His self-appointed title of ironic prominence, goes against character, the “Dean of American Rock Critics” Robert Christgau very generously shares credit with the small fraternity— Ellen Willis, Greil Marcus, Dave Marsh, Jon Landau— who authored the very first rock-crit manifestos and reviews of a new thing called “albums.” In the immediate wake of this group’s original work sprang hundreds of underground and alternative small zines and others of mass circulation and Album Oriented Rock format FM stations and helped make “rock” the critical/intellectual, cultural/political, and commercial/corporate behemoth unmatched in artistic enterprise since the Medici’s promoted a deep bench of Florentine talent . Of Jan Wenner, on whom he layers none of the praise reserved for actual writers, he says distantly but admirably that “by 2000 Rolling Stone was the largest left leaning mass circulation magazine in the United States, financing no holds barred investigative journalism with hide-bound music coverage.” Music coverage, lots and lots of it, over four decades of listening to albums 10-12 hours per day and writing at least a little about each of them—the web archive is monstrous— and the Village Voice paid him a decent living until the 1990s when Rupert Murdoch bought the Voice.
Beautifully drawn portraits of his friendships with Ellen Willis and Greil Marcus are a feature of the book. To them he cedes the big vision thing, the longer term, longer form anguish and rewards of writing the rock scene aesthetic as “pop” yes, but in a world historic fashion. Shakespeare was low brow once too— remember Huck and friends by the riverside playing for bits?
Christgau the memoirist’s New York City, like Patti Smith’s in Just Kids and Pete Hamill’s in A Drinking Life comes to life as a dynamic, but anchored, timeless character of it’s own. Great read. The Ellen Willis Reader a recent collection edited by the late cultural critics daughter Nona, Christgau’s god daughter, is moved up on my list! Ellen’s 8,000 word “Dylan” was an effort that she and RC lived together with, they shared a few late 60s “summers of love” together before the essay found a home in the underground sheet “Cheetah” (1967).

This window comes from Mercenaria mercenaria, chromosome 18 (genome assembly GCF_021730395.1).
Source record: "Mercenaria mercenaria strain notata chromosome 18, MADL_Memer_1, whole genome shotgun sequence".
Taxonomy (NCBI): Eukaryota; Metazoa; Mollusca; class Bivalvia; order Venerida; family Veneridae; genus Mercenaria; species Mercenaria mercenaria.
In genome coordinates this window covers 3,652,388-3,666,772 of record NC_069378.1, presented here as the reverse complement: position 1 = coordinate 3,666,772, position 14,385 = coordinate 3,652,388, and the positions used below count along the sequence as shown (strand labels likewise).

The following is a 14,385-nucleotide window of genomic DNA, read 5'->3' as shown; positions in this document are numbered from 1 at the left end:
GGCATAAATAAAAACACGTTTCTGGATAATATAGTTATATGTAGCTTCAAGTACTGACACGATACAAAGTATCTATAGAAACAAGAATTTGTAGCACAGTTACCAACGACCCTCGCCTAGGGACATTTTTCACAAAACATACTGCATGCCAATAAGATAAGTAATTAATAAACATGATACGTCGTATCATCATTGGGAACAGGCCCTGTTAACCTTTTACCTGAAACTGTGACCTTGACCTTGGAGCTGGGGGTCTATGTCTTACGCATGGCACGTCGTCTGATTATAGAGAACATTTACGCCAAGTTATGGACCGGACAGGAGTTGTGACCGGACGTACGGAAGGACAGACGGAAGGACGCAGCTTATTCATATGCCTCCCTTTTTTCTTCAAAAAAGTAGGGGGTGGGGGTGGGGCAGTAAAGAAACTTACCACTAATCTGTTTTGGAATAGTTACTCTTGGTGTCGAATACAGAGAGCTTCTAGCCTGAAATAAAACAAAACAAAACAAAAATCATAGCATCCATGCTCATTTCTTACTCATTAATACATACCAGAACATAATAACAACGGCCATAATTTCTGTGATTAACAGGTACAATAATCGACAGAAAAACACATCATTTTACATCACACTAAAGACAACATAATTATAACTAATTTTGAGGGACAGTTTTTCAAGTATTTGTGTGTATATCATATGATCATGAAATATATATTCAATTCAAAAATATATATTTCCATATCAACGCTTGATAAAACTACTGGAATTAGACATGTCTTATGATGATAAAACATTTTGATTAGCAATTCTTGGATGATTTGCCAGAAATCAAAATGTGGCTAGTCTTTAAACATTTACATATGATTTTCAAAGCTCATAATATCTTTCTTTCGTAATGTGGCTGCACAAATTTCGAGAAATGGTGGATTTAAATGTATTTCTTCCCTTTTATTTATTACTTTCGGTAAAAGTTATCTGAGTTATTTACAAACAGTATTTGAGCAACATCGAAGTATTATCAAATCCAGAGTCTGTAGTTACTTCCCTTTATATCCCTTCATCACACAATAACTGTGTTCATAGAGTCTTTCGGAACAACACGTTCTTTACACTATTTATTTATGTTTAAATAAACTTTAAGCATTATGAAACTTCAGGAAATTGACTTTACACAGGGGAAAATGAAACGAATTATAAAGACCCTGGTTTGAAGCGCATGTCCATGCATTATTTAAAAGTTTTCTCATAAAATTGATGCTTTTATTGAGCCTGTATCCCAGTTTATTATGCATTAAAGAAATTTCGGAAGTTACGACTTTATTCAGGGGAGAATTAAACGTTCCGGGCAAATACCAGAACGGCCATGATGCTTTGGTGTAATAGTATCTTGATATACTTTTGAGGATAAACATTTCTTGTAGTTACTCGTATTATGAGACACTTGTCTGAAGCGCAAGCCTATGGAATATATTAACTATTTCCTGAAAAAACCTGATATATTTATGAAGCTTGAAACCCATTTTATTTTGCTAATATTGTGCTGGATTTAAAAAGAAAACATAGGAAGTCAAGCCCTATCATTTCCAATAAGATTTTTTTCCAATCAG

Victor Serge just earned a place with just a few others on my hypothetical list of answers to “If you could have lunch (or go drinking) with any historical figure who would it be?” His memoir is a guide through the Russian Revolution like no other. Up close and personal Serge gives us the good and the bad that he experienced with Lenin, Trotsky, and Stalin. Even closer and more complex are his relations with another big three—Kamenev, Zinoviev, and Bukharin. Krupskaya and Kollontai and Luxemburg a trio of revolutionary women circulate in his world as well. Americans John Reed, Emma Goldman, and Big Bill Haywood are on his list of people to visit with in his role with the Comintern in Paris and in Moscow. The treasure that the memoir represents has little to do with his sketches and analysis of these extremely well known figures. Instead it is his many more sketches of the dozens of men and women revolutionaries he worked so closely with all around Europe, in prison, in war, in hunger, in glory, in dreams from 1905 to the show trials and purges of Stalin’s Soviet Union of the early 1930s. Nearly all the people he brings to life in the memoir are eventually lost to him, presumed executed or exiled. He also presumes all of them to be without a single regret, like himself, the revolution was to be lived to be criticized but not to be defeated. Political theory and the differences between anarchists, the Social Revolutionaries, and Mensheviks are handled very generously.. they are all revolutionaries to anarchist oriented Serge. And he declares all understood the necessity for Lenin’s Bolshevik’s to take and hold power in ruthless fashion toward all opposition during the time of the Civil War until stable 1920s and NEP. The smashing of the Krondstadt Rising of unpaid striking sailors by Trotsky is a common discussion debate point among contemporary history nerds and between the various left sects. Serge was on the scene and saw no choice but to take decisive action against the strikers. Like Trotsky his life ends in Mexico where he wrote many novels, history, and the memoir. What a life! What a view into a history!